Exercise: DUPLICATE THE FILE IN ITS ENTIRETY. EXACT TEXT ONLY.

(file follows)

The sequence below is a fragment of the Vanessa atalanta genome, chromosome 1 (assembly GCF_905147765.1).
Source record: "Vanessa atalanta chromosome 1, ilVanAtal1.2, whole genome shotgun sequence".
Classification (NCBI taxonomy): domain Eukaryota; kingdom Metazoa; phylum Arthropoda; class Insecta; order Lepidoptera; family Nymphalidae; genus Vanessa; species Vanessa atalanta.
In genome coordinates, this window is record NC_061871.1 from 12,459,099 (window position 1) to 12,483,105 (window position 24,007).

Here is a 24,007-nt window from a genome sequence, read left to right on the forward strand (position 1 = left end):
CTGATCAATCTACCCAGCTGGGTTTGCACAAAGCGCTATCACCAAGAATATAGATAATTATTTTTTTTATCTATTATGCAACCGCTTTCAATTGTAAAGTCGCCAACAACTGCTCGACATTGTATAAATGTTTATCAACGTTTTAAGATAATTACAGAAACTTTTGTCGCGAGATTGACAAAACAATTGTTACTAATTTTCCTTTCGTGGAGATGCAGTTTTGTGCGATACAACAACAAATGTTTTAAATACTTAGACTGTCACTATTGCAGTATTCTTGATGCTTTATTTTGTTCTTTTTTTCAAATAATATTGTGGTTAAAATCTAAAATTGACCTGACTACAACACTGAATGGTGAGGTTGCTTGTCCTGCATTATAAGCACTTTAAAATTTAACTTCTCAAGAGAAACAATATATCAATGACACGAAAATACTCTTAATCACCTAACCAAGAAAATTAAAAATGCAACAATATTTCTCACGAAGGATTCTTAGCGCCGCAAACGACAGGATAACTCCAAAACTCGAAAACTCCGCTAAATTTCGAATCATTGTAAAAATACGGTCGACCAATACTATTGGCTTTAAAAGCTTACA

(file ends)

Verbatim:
The sequence below is a fragment of the Vanessa atalanta genome, chromosome 1 (assembly GCF_905147765.1).
Source record: "Vanessa atalanta chromosome 1, ilVanAtal1.2, whole genome shotgun sequence".
Classification (NCBI taxonomy): domain Eukaryota; kingdom Metazoa; phylum Arthropoda; class Insecta; order Lepidoptera; family Nymphalidae; genus Vanessa; species Vanessa atalanta.
In genome coordinates, this window is record NC_061871.1 from 12,459,099 (window position 1) to 12,483,105 (window position 24,007).

Here is a 24,007-nt window from a genome sequence, read left to right on the forward strand (position 1 = left end):
CTGATCAATCTACCCAGCTGGGTTTGCACAAAGCGCTATCACCAAGAATATAGATAATTATTTTTTTTATCTATTATGCAACCGCTTTCAATTGTAAAGTCGCCAACAACTGCTCGACATTGTATAAATGTTTATCAACGTTTTAAGATAATTACAGAAACTTTTGTCGCGAGATTGACAAAACAATTGTTACTAATTTTCCTTTCGTGGAGATGCAGTTTTGTGCGATACAACAACAAATGTTTTAAATACTTAGACTGTCACTATTGCAGTATTCTTGATGCTTTATTTTGTTCTTTTTTTCAAATAATATTGTGGTTAAAATCTAAAATTGACCTGACTACAACACTGAATGGTGAGGTTGCTTGTCCTGCATTATAAGCACTTTAAAATTTAACTTCTCAAGAGAAACAATATATCAATGACACGAAAATACTCTTAATCACCTAACCAAGAAAATTAAAAATGCAACAATATTTCTCACGAAGGATTCTTAGCGCCGCAAACGACAGGATAACTCCAAAACTCGAAAACTCCGCTAAATTTCGAATCATTGTAAAAATACGGTCGACCAATACTATTGGCTTTAAAAGCTTACA